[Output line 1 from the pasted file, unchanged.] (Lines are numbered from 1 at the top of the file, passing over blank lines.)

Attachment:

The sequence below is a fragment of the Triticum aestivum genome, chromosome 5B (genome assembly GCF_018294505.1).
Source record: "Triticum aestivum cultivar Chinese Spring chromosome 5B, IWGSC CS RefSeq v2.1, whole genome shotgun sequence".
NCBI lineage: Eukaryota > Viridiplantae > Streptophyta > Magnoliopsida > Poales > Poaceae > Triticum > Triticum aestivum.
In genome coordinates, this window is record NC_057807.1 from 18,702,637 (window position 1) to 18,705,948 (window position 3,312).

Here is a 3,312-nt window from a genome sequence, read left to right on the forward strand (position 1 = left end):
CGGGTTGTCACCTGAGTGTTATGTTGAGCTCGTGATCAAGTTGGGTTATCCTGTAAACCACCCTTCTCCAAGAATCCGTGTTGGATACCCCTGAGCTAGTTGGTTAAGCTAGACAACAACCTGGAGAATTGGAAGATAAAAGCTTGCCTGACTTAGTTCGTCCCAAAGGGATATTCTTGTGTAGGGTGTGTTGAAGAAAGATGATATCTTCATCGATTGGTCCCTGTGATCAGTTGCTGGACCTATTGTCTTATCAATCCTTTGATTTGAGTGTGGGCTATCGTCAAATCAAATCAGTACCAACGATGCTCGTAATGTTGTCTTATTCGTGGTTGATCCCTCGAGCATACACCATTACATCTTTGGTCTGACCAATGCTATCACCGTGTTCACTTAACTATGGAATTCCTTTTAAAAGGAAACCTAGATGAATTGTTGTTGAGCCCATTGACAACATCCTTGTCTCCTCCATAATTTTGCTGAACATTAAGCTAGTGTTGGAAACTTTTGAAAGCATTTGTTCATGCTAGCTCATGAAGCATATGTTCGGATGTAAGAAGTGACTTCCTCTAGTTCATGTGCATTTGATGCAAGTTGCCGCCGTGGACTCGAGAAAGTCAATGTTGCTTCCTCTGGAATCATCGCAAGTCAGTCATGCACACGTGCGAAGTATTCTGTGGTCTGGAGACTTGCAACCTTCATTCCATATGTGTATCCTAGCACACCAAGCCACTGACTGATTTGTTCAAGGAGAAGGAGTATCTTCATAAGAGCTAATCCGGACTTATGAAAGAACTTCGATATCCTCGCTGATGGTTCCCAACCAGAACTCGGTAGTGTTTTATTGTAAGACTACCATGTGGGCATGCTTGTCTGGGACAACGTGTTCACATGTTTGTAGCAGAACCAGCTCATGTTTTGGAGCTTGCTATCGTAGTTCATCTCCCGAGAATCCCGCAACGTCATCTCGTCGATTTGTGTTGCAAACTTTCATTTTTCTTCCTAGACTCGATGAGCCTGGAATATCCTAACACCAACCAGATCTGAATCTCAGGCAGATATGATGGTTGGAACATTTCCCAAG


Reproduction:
The sequence below is a fragment of the Triticum aestivum genome, chromosome 5B (genome assembly GCF_018294505.1).